Going back and trying to replay stuff like Bard’s Tale or the original Tomb Raider is always an interesting experience.

          “I can’t believe I spent hours playing this, entranced! It’s downright unplayable now!”Report

          • Avatar Aaron David says:

            And I think this is how the whole thing will play out. If it is your bag, say the Pr0n thing you mention or Trump/AOC bloviating, then you are motivated to believe it. If those aren’t your thing, then spotting it will be much easier. For the same reason I wasn’t entranced by Dragon Slayer, but my friend Mark was.

            But, maybe I am being to Pipi Longstockingish here.Report

  7. Avatar Road Scholar says:

    Technological advance trips me out. An episode of ST TOS had Spock doctoring video like this. The assumption was that you would need ST level computing tech and a Vulcan computer specialist to pull it off.Report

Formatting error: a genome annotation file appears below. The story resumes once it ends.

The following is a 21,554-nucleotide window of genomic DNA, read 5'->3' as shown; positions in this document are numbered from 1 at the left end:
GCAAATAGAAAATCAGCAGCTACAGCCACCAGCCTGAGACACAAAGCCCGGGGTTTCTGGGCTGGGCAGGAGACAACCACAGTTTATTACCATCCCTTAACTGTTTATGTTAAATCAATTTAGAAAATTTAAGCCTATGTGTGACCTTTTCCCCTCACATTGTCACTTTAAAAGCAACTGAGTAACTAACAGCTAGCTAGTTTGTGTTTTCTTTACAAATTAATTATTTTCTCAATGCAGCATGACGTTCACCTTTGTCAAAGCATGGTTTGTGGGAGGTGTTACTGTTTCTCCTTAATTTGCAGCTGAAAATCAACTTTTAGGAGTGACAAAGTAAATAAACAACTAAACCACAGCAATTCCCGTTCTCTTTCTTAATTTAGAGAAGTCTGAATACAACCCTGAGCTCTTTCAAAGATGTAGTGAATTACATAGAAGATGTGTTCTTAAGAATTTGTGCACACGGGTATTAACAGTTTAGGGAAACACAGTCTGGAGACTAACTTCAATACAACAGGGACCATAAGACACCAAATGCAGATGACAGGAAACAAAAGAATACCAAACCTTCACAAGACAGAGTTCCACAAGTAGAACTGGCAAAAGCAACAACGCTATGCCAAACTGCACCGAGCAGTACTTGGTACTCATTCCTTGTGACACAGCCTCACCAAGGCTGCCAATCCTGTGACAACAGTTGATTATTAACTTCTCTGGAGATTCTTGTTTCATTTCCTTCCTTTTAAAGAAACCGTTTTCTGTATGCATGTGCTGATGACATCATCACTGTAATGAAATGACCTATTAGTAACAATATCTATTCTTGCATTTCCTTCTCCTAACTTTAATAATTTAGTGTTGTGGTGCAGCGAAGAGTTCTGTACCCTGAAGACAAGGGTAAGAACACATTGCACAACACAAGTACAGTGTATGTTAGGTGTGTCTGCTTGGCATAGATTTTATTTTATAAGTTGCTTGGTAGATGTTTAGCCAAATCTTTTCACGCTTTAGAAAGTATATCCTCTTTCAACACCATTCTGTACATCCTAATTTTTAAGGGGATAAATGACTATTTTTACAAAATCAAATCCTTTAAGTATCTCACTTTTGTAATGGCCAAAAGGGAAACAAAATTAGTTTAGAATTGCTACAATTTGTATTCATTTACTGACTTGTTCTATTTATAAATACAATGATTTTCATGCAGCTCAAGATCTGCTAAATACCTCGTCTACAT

• Avneesh Chandra Avneesh Chandra says:

      Yes – and that assumption being shortcircuited here is what’s chilling, right? Imagine the same effect, but with widely available tech that requires little to no specialized training to pull off. (Also, the sheer number of things Star Trek was ahead of the curve on…)Report

  8. Avatar Reformed Republican says:

    “The likeliest outcome in the years ahead is not one where fact becomes indistinguishable from fiction and where the ordinary person cannot tell real from not, but one where the idea of what is true and what isn’t is made irrelevant, and the ordinary person simply ceases to care.”

    In other words, soon we will be living in a Philip K. Dick novel.Report